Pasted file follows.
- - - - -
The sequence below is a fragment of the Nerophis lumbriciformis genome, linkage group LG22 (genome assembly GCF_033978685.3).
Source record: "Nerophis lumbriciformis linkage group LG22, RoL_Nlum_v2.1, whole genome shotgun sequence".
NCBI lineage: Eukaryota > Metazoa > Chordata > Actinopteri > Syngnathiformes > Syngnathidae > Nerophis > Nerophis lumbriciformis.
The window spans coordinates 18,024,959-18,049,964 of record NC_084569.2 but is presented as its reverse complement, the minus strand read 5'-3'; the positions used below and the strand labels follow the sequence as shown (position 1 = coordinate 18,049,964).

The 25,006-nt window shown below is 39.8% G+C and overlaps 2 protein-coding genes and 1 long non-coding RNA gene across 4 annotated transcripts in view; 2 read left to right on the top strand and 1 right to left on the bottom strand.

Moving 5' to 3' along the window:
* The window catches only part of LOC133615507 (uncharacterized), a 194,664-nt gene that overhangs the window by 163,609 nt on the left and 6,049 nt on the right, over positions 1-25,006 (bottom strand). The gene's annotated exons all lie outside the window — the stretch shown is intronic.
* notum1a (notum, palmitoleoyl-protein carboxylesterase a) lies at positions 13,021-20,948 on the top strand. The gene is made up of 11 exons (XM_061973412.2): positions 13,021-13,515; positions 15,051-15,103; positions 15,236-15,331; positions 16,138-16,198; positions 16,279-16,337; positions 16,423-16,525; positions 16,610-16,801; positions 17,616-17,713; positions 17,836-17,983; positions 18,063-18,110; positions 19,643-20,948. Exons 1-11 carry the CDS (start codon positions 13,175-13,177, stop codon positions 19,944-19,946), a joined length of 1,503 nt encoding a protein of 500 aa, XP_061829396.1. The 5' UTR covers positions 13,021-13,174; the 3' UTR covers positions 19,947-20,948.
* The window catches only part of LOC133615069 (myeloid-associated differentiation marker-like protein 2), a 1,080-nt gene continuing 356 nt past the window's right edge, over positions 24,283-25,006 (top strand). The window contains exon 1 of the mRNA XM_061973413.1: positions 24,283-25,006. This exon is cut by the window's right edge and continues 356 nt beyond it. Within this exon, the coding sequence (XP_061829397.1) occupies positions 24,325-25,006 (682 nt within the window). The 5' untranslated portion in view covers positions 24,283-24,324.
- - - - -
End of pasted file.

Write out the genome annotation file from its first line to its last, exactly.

The sequence below is a fragment of the Nerophis lumbriciformis genome, linkage group LG22 (genome assembly GCF_033978685.3).
Source record: "Nerophis lumbriciformis linkage group LG22, RoL_Nlum_v2.1, whole genome shotgun sequence".
NCBI lineage: Eukaryota > Metazoa > Chordata > Actinopteri > Syngnathiformes > Syngnathidae > Nerophis > Nerophis lumbriciformis.
The window spans coordinates 18,024,959-18,049,964 of record NC_084569.2 but is presented as its reverse complement, the minus strand read 5'-3'; the positions used below and the strand labels follow the sequence as shown (position 1 = coordinate 18,049,964).

The 25,006-nt window shown below is 39.8% G+C and overlaps 2 protein-coding genes and 1 long non-coding RNA gene across 4 annotated transcripts in view; 2 read left to right on the top strand and 1 right to left on the bottom strand.

Moving 5' to 3' along the window:
* The window catches only part of LOC133615507 (uncharacterized), a 194,664-nt gene that overhangs the window by 163,609 nt on the left and 6,049 nt on the right, over positions 1-25,006 (bottom strand). The gene's annotated exons all lie outside the window — the stretch shown is intronic.
* notum1a (notum, palmitoleoyl-protein carboxylesterase a) lies at positions 13,021-20,948 on the top strand. The gene is made up of 11 exons (XM_061973412.2): positions 13,021-13,515; positions 15,051-15,103; positions 15,236-15,331; positions 16,138-16,198; positions 16,279-16,337; positions 16,423-16,525; positions 16,610-16,801; positions 17,616-17,713; positions 17,836-17,983; positions 18,063-18,110; positions 19,643-20,948. Exons 1-11 carry the CDS (start codon positions 13,175-13,177, stop codon positions 19,944-19,946), a joined length of 1,503 nt encoding a protein of 500 aa, XP_061829396.1. The 5' UTR covers positions 13,021-13,174; the 3' UTR covers positions 19,947-20,948.
* The window catches only part of LOC133615069 (myeloid-associated differentiation marker-like protein 2), a 1,080-nt gene continuing 356 nt past the window's right edge, over positions 24,283-25,006 (top strand). The window contains exon 1 of the mRNA XM_061973413.1: positions 24,283-25,006. This exon is cut by the window's right edge and continues 356 nt beyond it. Within this exon, the coding sequence (XP_061829397.1) occupies positions 24,325-25,006 (682 nt within the window). The 5' untranslated portion in view covers positions 24,283-24,324.